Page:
Monday, February 27, 2012

Nostalgia, The Oscars and "The Artist"

LAST night's Academy Awards confirmed expectations that movies pining for the art of the past (the French past, in some cases) would walk away with the most trophies. The big winner, of course, was The Artist, which snagged best actor for Jean Dujardin, best director for Michel Hazanavicius and best picture.

Scorsese's Hugo, set in a Paris train station in the '30s and with a backstory involving early, experimental French cinema, picked up five technical awards, and Woody Allen's deeply nostalgic Midnight in Paris won best original screenplay.

Douglas Fairbanks, a model for Jean Dujardin's Artist 
At about the same tine, a recent LA Times story looking at the demographics of Academy voters -- as heavily weighted toward older white men as the Iowa caucases that often help determine the presidential races -- shows that some voters have quite a direct connection to the art of the past.

On Friday I was part of a good group -- including the Times' John Horn -- on Warren Olney's To The Point -- discussing nostalgia and the Oscars. Here is a link to that show.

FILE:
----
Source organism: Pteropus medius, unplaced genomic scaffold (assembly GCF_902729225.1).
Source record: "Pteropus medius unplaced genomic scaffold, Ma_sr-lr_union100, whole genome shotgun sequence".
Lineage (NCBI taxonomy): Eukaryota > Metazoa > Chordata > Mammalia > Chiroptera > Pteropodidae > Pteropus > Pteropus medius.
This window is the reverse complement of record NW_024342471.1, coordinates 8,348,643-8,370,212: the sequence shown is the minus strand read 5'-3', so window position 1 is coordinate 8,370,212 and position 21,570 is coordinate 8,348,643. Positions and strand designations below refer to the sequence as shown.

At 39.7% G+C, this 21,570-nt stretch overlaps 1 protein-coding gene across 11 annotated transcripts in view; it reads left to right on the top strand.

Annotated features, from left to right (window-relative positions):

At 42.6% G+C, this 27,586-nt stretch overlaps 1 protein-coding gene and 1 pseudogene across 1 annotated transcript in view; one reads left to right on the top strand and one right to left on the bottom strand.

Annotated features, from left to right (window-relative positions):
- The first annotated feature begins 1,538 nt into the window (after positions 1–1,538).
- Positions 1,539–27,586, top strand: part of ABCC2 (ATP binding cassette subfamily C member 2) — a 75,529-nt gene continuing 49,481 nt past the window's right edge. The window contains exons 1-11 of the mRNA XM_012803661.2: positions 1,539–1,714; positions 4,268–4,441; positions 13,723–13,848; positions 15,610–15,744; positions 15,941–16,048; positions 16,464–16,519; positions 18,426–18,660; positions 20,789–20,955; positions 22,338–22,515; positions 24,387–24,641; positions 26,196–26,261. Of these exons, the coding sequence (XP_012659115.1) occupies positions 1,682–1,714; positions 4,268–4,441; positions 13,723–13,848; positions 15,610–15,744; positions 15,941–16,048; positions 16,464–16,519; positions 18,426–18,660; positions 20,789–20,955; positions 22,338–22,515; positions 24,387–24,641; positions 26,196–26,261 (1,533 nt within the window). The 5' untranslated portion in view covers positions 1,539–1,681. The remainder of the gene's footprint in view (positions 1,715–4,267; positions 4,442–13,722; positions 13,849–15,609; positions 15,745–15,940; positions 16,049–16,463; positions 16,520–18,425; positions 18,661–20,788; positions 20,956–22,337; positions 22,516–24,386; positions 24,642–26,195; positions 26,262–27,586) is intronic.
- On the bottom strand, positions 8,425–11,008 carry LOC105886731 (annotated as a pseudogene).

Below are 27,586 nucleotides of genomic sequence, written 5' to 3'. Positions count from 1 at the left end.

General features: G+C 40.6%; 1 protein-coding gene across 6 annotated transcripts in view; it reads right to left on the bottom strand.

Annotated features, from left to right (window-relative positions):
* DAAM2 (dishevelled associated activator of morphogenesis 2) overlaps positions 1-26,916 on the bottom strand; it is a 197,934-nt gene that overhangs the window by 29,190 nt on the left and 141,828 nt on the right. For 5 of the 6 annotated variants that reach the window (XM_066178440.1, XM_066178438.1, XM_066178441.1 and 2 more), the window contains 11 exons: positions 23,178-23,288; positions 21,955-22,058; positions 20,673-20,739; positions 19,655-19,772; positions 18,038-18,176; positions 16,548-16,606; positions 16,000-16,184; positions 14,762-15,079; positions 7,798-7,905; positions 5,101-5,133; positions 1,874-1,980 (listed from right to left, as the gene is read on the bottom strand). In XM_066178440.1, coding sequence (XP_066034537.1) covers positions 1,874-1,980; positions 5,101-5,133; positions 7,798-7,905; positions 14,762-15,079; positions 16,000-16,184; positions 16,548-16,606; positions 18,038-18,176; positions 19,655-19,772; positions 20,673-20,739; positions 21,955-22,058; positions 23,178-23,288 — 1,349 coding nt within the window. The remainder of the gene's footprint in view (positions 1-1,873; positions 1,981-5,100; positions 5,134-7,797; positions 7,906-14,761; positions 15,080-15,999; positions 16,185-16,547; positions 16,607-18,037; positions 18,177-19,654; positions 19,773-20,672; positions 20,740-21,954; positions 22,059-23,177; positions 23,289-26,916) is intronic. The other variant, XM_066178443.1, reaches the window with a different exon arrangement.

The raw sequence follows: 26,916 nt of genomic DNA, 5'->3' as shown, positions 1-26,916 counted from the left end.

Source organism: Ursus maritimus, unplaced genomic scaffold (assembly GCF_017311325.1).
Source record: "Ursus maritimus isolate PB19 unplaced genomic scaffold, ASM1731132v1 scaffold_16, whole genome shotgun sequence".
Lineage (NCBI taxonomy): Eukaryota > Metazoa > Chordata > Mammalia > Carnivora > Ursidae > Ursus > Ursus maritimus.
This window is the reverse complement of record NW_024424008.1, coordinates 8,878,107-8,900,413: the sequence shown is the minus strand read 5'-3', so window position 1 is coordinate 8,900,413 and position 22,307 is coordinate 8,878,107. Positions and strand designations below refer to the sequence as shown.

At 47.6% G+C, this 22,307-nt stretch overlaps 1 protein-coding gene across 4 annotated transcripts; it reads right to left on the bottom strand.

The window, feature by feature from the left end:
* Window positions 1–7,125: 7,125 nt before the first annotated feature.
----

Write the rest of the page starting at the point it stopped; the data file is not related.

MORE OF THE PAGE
We only scratched the surface, especially since I took the conversation a bit off track, into music and politics -- but I think it was lively. I should point out that I think The Artist and Hugo are very fine movies and do not need nostalgia to make them appealing.

(When I met with Michel Hazanavicius, the writer/director of The Artist, for a feature on the film, he talked about his love of Murnau, Fritz Lang and other silent filmmakers. But he didn't see the movie as being entirely about the silent era, but rather about a character caught in a universal struggle. "I think he's afraid of changing. One of the themes of the movie is a man in a transition -- something we all go through. It's something that happens to everyone at least once in their lives." And Hugo was, its setting aside, more deeply about a search for the father and the origins he represented.)

But with Academy voters, pining for the good old days didn't hurt, especially these anxious times.

The issue helps explain why otherwise strong films -- Bridesmaids, Melancholia -- were virtually shut out this year.

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